Finra Guidance Sees Compliance Execs as More Advisory Than Supervisors

Finra, CCO, regulations

The Financial Industry Regulatory Authority has said it’ll only take actions against chief compliance officers who don’t carry out specific supervisory responsibilities designated by the firm — not in matters where they’re just playing an advisory role, The Wall Street Journal reported Thursday (March 17).

Finra is the self-regulatory arm for Wall Street. On Thursday, it said it usually considers the role of compliance chief an advisory role, not a supervising one. The responsibility for supervision under the rules lie with the company’s senior business management, rather than compliance officers.

The report noted that chief compliance officers were charged in 28 cases out of about 440 Finra disciplinary actions between 2018 and 2021 which had to do with supervisory failures.

In 18 of the 28 cases, the compliance chief was also doubling as CEO or president of the firm, which constitute supervisory responsibilities.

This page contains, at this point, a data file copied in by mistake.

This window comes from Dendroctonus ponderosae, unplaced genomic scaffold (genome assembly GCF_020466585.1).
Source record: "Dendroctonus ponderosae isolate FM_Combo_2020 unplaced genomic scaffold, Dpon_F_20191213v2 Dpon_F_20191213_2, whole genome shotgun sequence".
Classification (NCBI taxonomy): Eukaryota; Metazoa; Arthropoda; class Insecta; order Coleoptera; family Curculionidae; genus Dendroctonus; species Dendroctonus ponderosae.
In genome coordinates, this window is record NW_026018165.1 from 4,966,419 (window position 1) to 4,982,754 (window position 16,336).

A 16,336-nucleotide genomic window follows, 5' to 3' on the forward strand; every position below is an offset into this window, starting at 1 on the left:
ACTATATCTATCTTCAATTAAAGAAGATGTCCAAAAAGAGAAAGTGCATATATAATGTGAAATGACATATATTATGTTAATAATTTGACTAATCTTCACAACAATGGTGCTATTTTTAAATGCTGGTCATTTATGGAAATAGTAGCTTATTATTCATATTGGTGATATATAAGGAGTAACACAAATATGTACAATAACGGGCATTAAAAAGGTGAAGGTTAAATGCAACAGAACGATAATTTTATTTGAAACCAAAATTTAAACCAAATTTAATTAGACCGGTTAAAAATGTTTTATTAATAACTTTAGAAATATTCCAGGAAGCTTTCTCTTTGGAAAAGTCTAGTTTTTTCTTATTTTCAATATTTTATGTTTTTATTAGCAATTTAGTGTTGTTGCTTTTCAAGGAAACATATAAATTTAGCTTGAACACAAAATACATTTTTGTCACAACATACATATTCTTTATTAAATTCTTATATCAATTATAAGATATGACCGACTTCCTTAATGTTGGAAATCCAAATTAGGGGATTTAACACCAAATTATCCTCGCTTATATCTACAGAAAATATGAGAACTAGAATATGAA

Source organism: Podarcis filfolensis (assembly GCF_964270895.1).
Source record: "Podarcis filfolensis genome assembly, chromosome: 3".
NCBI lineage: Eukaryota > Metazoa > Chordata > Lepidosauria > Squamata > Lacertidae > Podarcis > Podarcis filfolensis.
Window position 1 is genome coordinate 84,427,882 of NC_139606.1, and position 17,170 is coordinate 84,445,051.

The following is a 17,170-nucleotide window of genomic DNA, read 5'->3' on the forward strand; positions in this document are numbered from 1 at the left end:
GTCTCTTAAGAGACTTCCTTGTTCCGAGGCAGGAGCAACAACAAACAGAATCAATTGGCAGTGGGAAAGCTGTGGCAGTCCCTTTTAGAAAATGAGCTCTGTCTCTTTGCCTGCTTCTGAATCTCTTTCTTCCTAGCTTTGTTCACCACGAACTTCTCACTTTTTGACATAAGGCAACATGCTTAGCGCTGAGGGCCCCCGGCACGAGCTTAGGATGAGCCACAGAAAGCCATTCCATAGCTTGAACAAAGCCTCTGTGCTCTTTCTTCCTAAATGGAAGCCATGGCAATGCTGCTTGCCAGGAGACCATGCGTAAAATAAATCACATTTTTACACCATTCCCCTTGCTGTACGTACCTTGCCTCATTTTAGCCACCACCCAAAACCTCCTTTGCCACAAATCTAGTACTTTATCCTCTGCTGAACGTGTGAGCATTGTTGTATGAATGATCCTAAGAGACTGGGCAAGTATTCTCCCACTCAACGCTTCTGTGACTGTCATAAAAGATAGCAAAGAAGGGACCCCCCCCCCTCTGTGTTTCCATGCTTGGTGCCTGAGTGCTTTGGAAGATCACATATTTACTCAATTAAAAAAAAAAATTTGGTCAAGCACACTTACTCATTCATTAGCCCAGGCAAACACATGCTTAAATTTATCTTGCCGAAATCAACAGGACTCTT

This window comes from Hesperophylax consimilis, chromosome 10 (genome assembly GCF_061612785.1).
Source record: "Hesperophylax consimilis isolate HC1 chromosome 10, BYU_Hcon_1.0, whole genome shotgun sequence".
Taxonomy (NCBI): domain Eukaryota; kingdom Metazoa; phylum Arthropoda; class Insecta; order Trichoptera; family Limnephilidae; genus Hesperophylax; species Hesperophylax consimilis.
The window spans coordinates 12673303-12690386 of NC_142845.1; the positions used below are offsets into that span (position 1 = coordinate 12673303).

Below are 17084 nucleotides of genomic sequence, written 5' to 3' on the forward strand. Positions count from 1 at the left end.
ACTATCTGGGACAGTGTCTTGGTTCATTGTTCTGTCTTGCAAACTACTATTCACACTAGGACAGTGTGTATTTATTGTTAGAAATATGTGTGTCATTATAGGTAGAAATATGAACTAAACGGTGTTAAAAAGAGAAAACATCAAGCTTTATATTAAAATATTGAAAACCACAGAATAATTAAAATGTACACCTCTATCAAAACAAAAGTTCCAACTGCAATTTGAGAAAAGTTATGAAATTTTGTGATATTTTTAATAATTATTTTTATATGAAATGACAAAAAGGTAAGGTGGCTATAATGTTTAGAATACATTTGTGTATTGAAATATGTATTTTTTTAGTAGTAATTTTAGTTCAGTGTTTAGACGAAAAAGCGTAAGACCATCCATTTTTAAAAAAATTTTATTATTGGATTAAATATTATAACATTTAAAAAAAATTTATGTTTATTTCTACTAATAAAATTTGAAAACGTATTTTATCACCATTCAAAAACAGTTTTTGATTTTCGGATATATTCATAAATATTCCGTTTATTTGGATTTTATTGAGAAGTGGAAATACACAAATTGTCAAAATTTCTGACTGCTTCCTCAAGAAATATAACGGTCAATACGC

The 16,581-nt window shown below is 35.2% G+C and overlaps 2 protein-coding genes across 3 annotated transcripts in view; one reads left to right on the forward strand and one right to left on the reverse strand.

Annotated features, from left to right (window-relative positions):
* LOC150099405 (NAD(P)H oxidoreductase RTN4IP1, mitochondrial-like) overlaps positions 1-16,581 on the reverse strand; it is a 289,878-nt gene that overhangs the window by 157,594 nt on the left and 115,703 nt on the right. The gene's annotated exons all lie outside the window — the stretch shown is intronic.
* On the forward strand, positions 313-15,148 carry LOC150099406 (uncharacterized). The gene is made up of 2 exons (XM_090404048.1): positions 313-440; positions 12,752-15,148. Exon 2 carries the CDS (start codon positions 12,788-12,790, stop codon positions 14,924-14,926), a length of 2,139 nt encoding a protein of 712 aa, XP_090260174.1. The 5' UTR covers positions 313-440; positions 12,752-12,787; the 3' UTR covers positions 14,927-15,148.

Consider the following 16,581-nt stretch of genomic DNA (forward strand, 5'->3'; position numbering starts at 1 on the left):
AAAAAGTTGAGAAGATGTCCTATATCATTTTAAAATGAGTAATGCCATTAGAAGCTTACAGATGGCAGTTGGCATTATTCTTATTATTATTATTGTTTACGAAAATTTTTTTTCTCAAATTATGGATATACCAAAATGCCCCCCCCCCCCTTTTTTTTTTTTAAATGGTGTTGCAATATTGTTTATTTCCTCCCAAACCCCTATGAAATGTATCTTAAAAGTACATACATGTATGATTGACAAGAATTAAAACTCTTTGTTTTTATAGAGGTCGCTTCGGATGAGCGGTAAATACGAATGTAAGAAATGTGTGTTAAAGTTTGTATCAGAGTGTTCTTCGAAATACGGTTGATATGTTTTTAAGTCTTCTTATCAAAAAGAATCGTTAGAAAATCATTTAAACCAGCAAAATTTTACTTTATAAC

The Finra notice comes as the New York City Bar Association and the National Society of Compliance Professionals have also proposed frameworks to define better the way compliance chiefs are liable for things.

“Chief compliance officers play an important role in facilitating compliance by promoting strong practices that protect investors and market integrity,” Jessica Hopper, head of enforcement at Finra, said in a statement. “That does not automatically make them supervisors, subject to Finra’s supervisory requirements.”

PYMNTS wrote that last year, Robinhood CEO Vlad Tenev came under investigation when it was revealed that Tenev wasn’t licensed by Finra.

See also: Robinhood Under Probe For CEO’s FINRA Non-Registration Status

At the time, Robinhood filed a reply saying it had reviewed Finra’s request and that it had also involved the non-registration status of co-founder Baiju Bhatt. The probe also intended to look into Robinhood employees’ stock trades in the wake of the stockbroker instituting restrictions in January on various “meme stocks.”

The probe came after Sen. Elizabeth Warren had said previously that Tenev should be licensed and trained on market rules and risks.